You’ve likely heard that when it comes to weight loss, slow and steady is the way to go. That’s because most responsible diet pros advocate for consistency over perfection or the idea that improving your eating and exercise over time is better than doing a complete overhaul you can’t sustain.
However, slow weight loss — usually defined by the range of 0.5–2 pounds (0.2–1 kg) per week — isn’t always the best option for long-term success. Here’s why experts say fast weight loss can sometimes be appropriate and how to tell which approach is best for you.
To lose weight, your “energy in” has to be lower than your “energy out,” a concept also known as energy balance. In other words, you have to maintain a caloric deficit to shed pounds. Generally, the bigger the deficit, the faster it happens.
You may have heard about the research showing people who lose weight rapidly are more likely to gain it back. When we lose weight, our metabolism adapts downward, meaning that once weight loss is over, we have to continue eating less food than before in order to maintain our new weight. That’s one of the biggest reasons dietitians tend to recommend a less rapid approach — so you can gradually adjust to your new “normal” rather than going all out and not being able to sustain it.
However, “the more recent body of research shows losing more than 2 pounds (1 kg) per week is still sustainable for certain people,” says Amanda A. Kostro Miller, RD. Of course, this won’t apply to everyone, but there are several reasons some people who lose weight quickly are able keep it off long-term.
“Weight loss of more than 2 pounds (1 kg) per week may indicate people have made really effective changes to their diet and exercise regimen,” says Kostro Miller. More importantly, the key in those cases is keeping up those healthy habits in the months and years to come.
Also, fast weight loss can be a great motivator to keep going, Kostro Miller points out. “Many people give up prematurely in their weight loss plan because they don’t see results fast enough.” But if a person sees their efforts are working, they may be more likely to stick with it.
Moreover, some research shows rapid weight loss can help improve LDL or “bad” cholesterol, insulin sensitivity, fasting blood sugar and insulin resistance more significantly than slower weight loss, notes Kostro Miller. These positive changes to overall health may make it easier to maintain weight loss.
“There are also times when a person needs a life-saving surgery and weight loss is required to safely perform the surgery,” explains Judith Scharman Draughon, RD. Other times a person’s weight is life-threatening on its own. “In these situations, whatever expedites fast weight loss — under a doctor’s care — is the best method.”
But even if you’re losing weight quickly and it’s working for you, sustainability is key. “It’s important to find a weight-loss program that works for you now and that can work for the rest of your life,” says Kostro Miller.
On the flip side, fast weight loss may be successful in the beginning, but it may not stand the test of time, says Kostro Miller. “People may initially lose a lot of weight fast, but experience burnout.” The changes they made, like putting certain foods or food groups off-limits and exercising more than usual may not be possible to maintain. Often, people find a smaller calorie deficit easier to accomplish day-to-day and stick with over time.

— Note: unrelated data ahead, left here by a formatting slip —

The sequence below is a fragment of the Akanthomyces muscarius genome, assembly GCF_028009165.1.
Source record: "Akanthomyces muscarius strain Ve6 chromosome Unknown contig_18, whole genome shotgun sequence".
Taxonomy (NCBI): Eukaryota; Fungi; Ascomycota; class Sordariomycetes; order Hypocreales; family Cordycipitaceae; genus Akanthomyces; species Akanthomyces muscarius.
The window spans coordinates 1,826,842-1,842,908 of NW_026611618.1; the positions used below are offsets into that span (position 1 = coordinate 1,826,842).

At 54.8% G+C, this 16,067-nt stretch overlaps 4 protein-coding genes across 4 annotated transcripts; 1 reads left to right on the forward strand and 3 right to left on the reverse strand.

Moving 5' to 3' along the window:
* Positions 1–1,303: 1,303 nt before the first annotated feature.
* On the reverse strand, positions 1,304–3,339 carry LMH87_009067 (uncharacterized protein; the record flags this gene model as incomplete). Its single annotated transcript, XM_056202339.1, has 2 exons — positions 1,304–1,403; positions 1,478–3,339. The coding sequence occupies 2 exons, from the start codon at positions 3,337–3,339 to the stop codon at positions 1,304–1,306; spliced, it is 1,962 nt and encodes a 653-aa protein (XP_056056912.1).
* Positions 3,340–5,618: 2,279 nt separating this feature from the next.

Fast weight loss can also make a person lose more muscle and body water than slower weight loss. “This indicates that slow weight loss can perhaps help you maintain more muscle mass. It’s important to preserve lean muscle mass as we age,” Kostro Miller notes. Not only is muscle more metabolically active than fat, which means it ensures your metabolism can put more calories to work, but muscle also tends to be harder to gain and maintain as we get older. So preserving what you have is important, particularly if you don’t have much muscle to begin with.
Whether you started off by losing weight quickly and want to slow down, or are struggling to maintain rapid weight loss, you can use these strategies to avoid yo-yoing and set yourself up for long-term success.
- Relax your calorie restrictions. “You may have restricted lots of food groups or greatly restricted calories before,” Kostro Miller says. But too many restrictions tend to make people miserable, and most people can’t “avoid carbs” for their entire lives. “Maybe instead of forgoing sweets, you allow yourself to have one or two desserts per week,” she suggests. “Try to avoid major restrictions, because once you feel too deprived for too long, you may be at risk of falling off the wagon completely and bingeing on your ‘off-limits’ items.
- Scale back exercise. If you’re exercising more than you can maintain, it could be helpful to ease up on your workout schedule. “Maybe instead of working out daily, you cut back to five workouts per week,” Kostro Miller recommends. “Or, you can decrease the amount of time that you work out at each session.” This way, you can avoid injury and burnout.
- Focus on adding rather than subtracting. A change in thinking can make weight loss and maintenance feel easier, regardless of your approach. “Instead of thinking about what you have to take out of your diet, think about all the healthy food you can add,” suggests Kostro Miller. “Fill your meals with fiber-rich fruits and veggies and you’ll feel fuller with less room for unhealthier foods.”
If you’re considering a rapid approach: “Take a step back and consider where you want to be in a year or even six months from now,” says Claire Virga, RD. “Do you want to have to continue eating fewer and fewer calories to maintain your weight?” If the answer is no, a slower approach may be better for you.